Monday, 23 July 2012

Cambridgeshire And Peterborough Road Casualties Continue To Fall


Following the report by the Transport Select Committee criticising the government's lack of leadership after 2011 saw a rise in road deaths for the first time in nearly a decade, Cambridgeshire and Peterborough Road Safety Partnership are pleased to report that overall road casualties in Cambridgeshire and Peterborough have continued to fall.

National data shows a 3% rise in the number of road deaths in 2011, while in Cambridgeshire and Peterborough the number of deaths fell by 7 in 2011 compared to 2010 - a 17.5% reduction.  The numbers are small and therefore fluctuate annually, however Cambridgeshire and Peterborough has an underlying downward trend of about 3% per year in killed and seriously injured (KSI) casualties per kilometre travelled.

Councillor Tony Orgee, Cabinet Member for Community Infrastructure at Cambridgeshire County Council, said:  "Whilst nationally there was a slight increase in people killed or seriously injured on the roads, Cambridgeshire continued to see a downward trend. This is positive news, however every person injured on the roads brings personal tragedy and Cambridgeshire County Council continues to work hard with our partners to target Road Safety Education, Engineering and Enforcement in the areas that need it most."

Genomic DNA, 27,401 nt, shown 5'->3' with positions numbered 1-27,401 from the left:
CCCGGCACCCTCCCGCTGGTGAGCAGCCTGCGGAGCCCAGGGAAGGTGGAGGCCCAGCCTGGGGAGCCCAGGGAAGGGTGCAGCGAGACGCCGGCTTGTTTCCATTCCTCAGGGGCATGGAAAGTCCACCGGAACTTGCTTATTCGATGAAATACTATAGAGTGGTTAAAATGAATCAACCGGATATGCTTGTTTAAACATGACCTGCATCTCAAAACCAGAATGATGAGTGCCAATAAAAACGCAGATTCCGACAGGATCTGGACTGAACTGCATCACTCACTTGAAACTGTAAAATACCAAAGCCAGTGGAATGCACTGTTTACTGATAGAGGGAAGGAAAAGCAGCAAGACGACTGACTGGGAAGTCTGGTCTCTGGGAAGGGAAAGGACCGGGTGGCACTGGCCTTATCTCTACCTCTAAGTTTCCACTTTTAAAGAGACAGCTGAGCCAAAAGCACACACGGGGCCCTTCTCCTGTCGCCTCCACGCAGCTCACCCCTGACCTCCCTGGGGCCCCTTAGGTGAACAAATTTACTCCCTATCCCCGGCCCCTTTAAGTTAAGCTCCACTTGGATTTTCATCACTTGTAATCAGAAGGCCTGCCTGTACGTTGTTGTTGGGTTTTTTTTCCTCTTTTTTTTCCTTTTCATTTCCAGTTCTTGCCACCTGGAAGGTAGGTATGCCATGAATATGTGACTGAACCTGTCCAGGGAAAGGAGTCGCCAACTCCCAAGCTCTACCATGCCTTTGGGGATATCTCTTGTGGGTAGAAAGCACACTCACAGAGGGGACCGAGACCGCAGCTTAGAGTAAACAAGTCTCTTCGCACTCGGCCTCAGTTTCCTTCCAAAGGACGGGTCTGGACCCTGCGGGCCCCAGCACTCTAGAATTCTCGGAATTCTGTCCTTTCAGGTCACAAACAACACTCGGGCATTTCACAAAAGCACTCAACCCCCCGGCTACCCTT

PC Steve Gedny, Casualty Reduction Officer for Cambridgeshire Constabulary, added:  "Whilst the increase in the national figures is disappointing, it is pleasing that Cambridgeshire's figures have seen a slight decrease.  But in this time of cuts and organisational changes it is a warning that we cannot afford to become complacent where road safety is concerned.

"Every fatality has a far wider effect and it's not just the victim but friends, relatives and everyone involved in dealing with such incidents that are affected.  We must not take our eye off the ball where road safety is concerned, but strive to maintain the improvements that have been made."

Dave Warren, Head of Community Safety for Cambridgeshire Fire and Rescue Service, said: "It is testament to the hard work of the Road Safety Partnership that Cambridgeshire's figures have continued to fall during a time of reduced resources. We hope that with initiatives such as Drive 2 Arrive, which aims to educate young people in an interactive way, and our work with partners to reduce reoffending regarding dangerous driving, will help maintain this trend.

"Firefighters dealing with road traffic collisions are all too aware of the devastation they can cause which is why we will continue to work with our partnership agencies to make Cambridgeshire's roads safer."